In a distribution environment, there are many equipment choices to do one thing: move stuff. The cost of the equipment isn’t the most important factor, as I’ve seen countless times with clients. Labor is the thing to watch out for with equipment like fork lifts, motorized pallet jacks, and high reach trucks.

Here’s an example. One of our customers recently asked us to give a performance score on each of 4 pieces of equipment used in their picking process. This particular facility was using high reach trucks 80% of time, but we found that the cost to pick was double for high reach truck than the motorized pallet jack.

With one small process change – using a different piece of equipment – they were able to save $115,000 annually. Keep in mind, this was only one little process change, out of dozens of processes in their facility. But one little process adds up when you know your Cost to Serve.

Administrative Work: Insurance Claims

Distribution isn’t the only environment that benefits from activity based costing on labor. Administrative work is equally varied and customized based on customer requirements.

A perfect example of this is the processing of medical claims. Claims management departments deal with wildly variable work, handled by employees who are specially trained to sort out the process. Medicare claims take 3x as long to process as non-medicare claims. Knowing the Cost to Serve on each type of customer, claim and process is the first step in minimizing costs. Companies that are heavy on administrative labor can have better visibility with activity based costing.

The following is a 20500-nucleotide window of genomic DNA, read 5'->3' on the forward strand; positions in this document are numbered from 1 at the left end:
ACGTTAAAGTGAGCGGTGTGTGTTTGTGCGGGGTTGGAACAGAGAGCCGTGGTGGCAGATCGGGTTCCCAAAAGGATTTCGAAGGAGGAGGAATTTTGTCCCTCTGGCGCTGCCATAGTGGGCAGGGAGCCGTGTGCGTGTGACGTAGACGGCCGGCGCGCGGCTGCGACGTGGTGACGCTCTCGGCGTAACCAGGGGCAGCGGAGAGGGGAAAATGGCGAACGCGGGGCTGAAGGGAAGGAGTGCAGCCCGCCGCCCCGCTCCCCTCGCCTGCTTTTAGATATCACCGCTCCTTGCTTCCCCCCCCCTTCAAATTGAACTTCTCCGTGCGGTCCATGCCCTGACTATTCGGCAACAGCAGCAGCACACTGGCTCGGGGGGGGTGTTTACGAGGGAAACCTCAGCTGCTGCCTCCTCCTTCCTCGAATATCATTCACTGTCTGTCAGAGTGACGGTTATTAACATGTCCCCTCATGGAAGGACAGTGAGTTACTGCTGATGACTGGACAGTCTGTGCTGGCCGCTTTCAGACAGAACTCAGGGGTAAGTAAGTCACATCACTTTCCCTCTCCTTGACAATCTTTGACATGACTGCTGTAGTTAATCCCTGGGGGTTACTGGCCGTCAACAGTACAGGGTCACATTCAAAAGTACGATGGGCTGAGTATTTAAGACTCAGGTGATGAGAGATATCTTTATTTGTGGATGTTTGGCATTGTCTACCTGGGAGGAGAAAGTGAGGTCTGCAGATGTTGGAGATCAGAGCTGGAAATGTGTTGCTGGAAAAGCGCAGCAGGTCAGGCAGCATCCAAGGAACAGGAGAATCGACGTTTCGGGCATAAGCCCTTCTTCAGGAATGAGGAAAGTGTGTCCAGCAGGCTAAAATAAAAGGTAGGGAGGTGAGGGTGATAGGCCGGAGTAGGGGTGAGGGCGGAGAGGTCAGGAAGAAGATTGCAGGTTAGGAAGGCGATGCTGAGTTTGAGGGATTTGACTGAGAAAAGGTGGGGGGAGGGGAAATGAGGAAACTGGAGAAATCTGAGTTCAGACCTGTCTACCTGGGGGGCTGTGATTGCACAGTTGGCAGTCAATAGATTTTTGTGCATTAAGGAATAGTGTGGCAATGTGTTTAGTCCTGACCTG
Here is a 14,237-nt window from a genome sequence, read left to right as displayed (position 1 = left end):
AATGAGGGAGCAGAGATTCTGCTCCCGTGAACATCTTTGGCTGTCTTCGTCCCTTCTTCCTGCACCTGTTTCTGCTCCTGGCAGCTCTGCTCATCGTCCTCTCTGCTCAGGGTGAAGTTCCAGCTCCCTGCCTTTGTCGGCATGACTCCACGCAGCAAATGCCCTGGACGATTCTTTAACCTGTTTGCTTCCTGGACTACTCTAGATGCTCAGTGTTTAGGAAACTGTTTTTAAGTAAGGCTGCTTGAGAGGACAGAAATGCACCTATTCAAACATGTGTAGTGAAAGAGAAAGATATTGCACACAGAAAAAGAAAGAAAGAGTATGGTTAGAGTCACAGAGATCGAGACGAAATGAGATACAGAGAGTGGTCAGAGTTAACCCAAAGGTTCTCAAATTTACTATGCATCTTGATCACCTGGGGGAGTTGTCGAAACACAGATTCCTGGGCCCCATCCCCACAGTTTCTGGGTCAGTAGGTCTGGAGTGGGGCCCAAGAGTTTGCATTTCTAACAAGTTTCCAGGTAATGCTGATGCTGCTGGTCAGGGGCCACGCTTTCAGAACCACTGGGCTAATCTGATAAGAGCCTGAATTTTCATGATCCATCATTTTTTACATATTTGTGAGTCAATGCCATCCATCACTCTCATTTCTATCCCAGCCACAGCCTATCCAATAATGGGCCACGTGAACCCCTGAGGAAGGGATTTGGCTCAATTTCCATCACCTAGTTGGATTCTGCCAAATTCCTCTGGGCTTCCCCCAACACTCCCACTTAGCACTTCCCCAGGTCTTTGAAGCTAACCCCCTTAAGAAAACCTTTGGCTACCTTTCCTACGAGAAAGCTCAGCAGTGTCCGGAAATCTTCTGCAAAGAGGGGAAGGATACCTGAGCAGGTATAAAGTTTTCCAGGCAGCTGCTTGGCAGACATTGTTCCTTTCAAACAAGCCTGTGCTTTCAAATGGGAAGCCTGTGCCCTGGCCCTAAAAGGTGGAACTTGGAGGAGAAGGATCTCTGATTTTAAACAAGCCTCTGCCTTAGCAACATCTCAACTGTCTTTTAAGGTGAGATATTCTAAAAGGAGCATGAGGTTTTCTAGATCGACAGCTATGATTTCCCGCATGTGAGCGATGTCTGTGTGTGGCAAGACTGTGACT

State And Local Government: Licensing

We recently helped the Washington State Dept of Licensing better understand their labor costs with activity based costing. The whole state government was under pressure, as the governor ordered to do a large scale cost reduction. They had to identify ways to streamline operations, and decide which offices should be closed. We analyzed roughly 60 field offices, looking at labor costs and process variables.

Each office can do 115 different license types. Some licenses take 5 minutes (like a drivers license renewal), and others take 2 HOURS. By far, the most labor-intensive license was the commercial driver’s license. Out of the 60 offices, some of these spend more time doing the complex licenses, because more truck drivers go there. And other offices in suburbs primarily handle drivers license renewals (easy work).

You can’t measure this in licenses per year, because that would unfairly hold employees accountable for having to do harder, more labor intensive work in an unrealistic time frame.

In this case, activity based costing revealed granular information on licensing labor that allowed the department to justify what they are doing, and how tax dollars are being spent. It’s dangerous to generalize when it comes to government spending. The public doesn’t like it. With activity based costing, state and local governments can get the exact financial picture to make better decisions and communicate their value.

Stay tuned for part 3 of this series when I will detail the steps on how to do activity based costing


Please share in the comments section below:

-How has your day-to-day busy job prevented you from taking a closer look at labor costs?

-How well has your company dealt with customer profitability?

-What questions do you have about Activity Based Costing? I’ll answer them.

Find out how to Activity Based Costing for your company’s labor with a demo from Easy Metrics.